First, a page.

Thurburn Catherine Emily Thurburn née Stokes (1857-1949), wife of Colonel James White Thurburn (1848-1930) of 6 Grimston Gardens, Folkestone.
Thurburn Colonel James White Thurburn (1848-1930) of 6 Grimston Gardens, Folkestone.
Thurburn Kathleen May Thurburn (1887-1983), daughter of Colonel James White and Catherine Thurburn.
Tinker Margaret Tinker, a dressmaker, at 28 Black Bull Road, Folkestone.
Tomkin Judith Royce Tomkin (1899-1991), a pupil at Abbot’s Hill school.
Tomkinson Captain (later Lieutenant Colonel) Henry Archdale ‘Mouse’ Tomkinson (1881-1937); he was a keen polo player and was part of the British polo team who won the International Polo Cup in 1914.
Tracy Melville Tracy, Lisalie Armstrong’s friend.
Trant Hope Trant (1888-1980), daughter of Fitzgibbon Trant (1849-1912) and Emily Georgina née Newtown (1856-1933) of Dovea House, Thurles, County Tipperary. An actress by profession, Hope joined the Voluntary Aid Detachment on the outbreak of the war and was posted as a nurse to France. After the war, she studied medicine at Trinity College, Dublin, and qualified as a doctor, in which capacity she worked on the African continent. In 1956, she was made an OBE for her services to medicine in East Africa.
Trant Ruth Mary Trant (b. 1893), Hope Trant’s sister.
Tremaine Gertrude Agatha Amanda Ernestine Tremaine née Lissan (1864-1940), American-born wife of Major Richard Tremaine and mother of Ouera Tremaine.
Tremaine (Mary Frances Ernestine) Ouera Tremaine (1897-1965), daughter of Major Richard and Gertrude Tremaine.
Tremaine Major Richard Tremaine (1860-1929) of 12 Grimston Gardens, Folkestone. Husband of Gertrude Agatha Amanda Ernestine Tremaine and father of Ouera Tremaine.
Tufton Alice Harriot Argyll Tufton née Clitherow, Harry Tufton’s grandmother.
Tufton Henry ‘Harry’ Hastings Sackville Thanet Tufton was born on 16 March 1897 as the eldest child of John Richard Sackville Tufton, 2nd Baron Hothfield of Hothfield. By July 1914, Harry had become romantically involved to Ione Armstrong although aged only 17 and six years Ione’s junior but their marriage had been prevented by Harry’s father who was violently opposed to the match.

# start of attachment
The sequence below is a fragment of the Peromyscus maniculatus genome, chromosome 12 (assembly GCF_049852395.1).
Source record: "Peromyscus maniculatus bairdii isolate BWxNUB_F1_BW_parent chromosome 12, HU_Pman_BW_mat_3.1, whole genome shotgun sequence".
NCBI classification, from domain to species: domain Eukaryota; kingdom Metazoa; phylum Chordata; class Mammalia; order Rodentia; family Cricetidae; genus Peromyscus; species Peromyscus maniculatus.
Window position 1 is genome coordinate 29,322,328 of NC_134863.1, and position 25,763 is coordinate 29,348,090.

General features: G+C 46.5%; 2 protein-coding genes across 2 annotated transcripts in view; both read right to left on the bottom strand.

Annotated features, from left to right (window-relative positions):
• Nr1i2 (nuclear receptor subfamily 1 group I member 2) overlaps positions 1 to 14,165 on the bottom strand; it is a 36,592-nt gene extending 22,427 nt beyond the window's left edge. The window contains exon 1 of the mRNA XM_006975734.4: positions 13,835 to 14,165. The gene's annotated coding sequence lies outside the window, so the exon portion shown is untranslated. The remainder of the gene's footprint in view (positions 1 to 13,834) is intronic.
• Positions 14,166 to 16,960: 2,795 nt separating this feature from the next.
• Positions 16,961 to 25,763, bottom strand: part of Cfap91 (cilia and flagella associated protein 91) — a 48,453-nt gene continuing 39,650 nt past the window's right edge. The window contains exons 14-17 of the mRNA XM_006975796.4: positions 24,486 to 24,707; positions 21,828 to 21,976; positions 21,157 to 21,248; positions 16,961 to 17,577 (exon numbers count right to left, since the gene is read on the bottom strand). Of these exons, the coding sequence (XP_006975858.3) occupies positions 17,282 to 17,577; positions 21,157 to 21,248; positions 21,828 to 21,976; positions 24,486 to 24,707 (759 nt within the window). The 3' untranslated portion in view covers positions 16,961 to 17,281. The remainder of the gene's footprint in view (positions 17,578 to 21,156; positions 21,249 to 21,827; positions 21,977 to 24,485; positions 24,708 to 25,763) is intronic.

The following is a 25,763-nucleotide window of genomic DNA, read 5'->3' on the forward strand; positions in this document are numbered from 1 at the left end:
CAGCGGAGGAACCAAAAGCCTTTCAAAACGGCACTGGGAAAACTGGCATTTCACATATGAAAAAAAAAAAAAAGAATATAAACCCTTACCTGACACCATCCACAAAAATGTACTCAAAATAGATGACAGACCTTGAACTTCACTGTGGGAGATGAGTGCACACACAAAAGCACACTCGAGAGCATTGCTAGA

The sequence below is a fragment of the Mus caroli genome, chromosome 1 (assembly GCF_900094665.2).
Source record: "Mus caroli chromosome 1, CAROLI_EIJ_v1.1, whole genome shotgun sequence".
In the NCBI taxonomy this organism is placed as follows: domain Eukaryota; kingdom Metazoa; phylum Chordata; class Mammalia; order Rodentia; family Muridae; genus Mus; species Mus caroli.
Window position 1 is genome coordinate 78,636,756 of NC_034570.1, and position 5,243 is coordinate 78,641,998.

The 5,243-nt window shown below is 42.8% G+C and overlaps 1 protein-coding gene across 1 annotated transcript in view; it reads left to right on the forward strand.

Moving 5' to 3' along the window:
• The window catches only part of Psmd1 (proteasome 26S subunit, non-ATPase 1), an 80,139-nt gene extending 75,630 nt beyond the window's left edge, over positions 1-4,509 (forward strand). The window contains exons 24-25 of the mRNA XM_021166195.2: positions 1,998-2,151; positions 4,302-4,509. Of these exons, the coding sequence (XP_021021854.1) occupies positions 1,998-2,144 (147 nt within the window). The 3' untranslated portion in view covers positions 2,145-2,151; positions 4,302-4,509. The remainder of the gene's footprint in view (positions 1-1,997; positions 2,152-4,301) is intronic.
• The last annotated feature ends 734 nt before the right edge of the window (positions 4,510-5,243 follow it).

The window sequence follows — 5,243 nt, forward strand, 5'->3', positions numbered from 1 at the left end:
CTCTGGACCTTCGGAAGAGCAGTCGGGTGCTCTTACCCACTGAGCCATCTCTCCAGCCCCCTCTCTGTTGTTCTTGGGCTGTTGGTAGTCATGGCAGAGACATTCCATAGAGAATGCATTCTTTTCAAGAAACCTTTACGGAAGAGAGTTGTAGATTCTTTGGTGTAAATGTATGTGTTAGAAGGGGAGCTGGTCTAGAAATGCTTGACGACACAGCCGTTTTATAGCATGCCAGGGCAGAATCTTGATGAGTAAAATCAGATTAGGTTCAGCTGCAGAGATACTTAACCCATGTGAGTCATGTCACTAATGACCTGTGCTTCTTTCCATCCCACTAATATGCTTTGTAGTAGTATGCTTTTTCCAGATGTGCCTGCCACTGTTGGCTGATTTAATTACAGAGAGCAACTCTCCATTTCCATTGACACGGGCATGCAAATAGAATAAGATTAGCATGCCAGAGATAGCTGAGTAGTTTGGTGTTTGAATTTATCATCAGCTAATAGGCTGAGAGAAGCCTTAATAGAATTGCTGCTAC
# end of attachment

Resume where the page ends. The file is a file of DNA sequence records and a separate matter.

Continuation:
Tufton John Sackville Richard Tufton, 2nd Baron Hothfield (1873-1952); his wife, Lady Ierne Louisa Arundel Hastings (1874-1935); and their children Henry (Harry), Patricia, Noreen and Peter.
Tufton Lady Ierne Louisa Arundel Tufton née Hastings, (1874-1935), mother of Harry Tufton.
Tufton Patricia Tufton, Tommy Armstrong’s friend from Folkestone.
Turner Edward Turner (1880-1963) of Boldings Farm, Astley Abbotts, Bridgnorth, Shropshire.
Turnor Lieutenant Christopher Randolph Turnor (1886-1914) of the 10th Hussars; he was killed in the trenches at Zandvoorde on 26 October 1914 while trying to locate the enemy’s field gun with his binoculars.
Tweedie Louisa Bateson Tweedie née Hammond (1850-1939), wife of Major-General Michael Tweedie (1836-1917) who lived at No. 160 Sandgate Road, Folkestone.
Tweedie Major-General Michael Tweedie (1836-1917) and his wife Louisa Bateson née Hammond (1850-1939) who lived at No. 160 Sandgate Road, Folkestone.
Tweedmouth Lieutenant-Colonel Dudley Churchill Tweedmouth, 3rd Baron Marjoribanks (1874-1935) of the Royal Horse Guards (also known as the Blues).
Twist Captain Harold Godfrey Twist (1880-1942).

U
Usmar Captain Norman Alan Usmar (1880-1965) of the Duke of Cambridge’s Own (Middlesex Regiment).

V
Valder John Valder, Riding Master, of 4 Brockman Road, Folkestone.
Van der Byl Eveleen Frances Van der Byl née Rice Lyster (1887-1951), wife of Captain Charles Fenelly Van der Byl (1874-1956) of the 16th Lancers; her husband was of South African extraction and had competed in fencing at the 1912 Olympics.
Van Houtte George Albert Van Houtte, one of the Belgian babies Jess Armstrong was helping to mind.
Vandeleur Hester Caroline de la Poer Vandeleur née Beresford (c. 1869-1940) was daughter of Major General George de la Poer Beresford (1830-1913) and wife of Brigadier General Robert Seymour Vandeleur (1869-1956). She was very distantly related to the Armstrongs through her great-grandfather, William Beresford, 1st Baron Decies, whose daughter Catherine had married William Carew Armstrong of Moyaliffe in 1791.
Vaughan Louisa Evelyn née Stewart (1867-1958), widow of Harold Piper Wardell (1861-1909) and wife of Lieutenant-Colonel John Vaughan (1871-1956) of the 10th Hussars. Mother of Evelyn Margaret Louisa (1892-1972) (afterwards Mrs Anthony Stokes) and Second Lieutenant John Michael Stewart Wardell (1895-1978) of the 10th Hussars.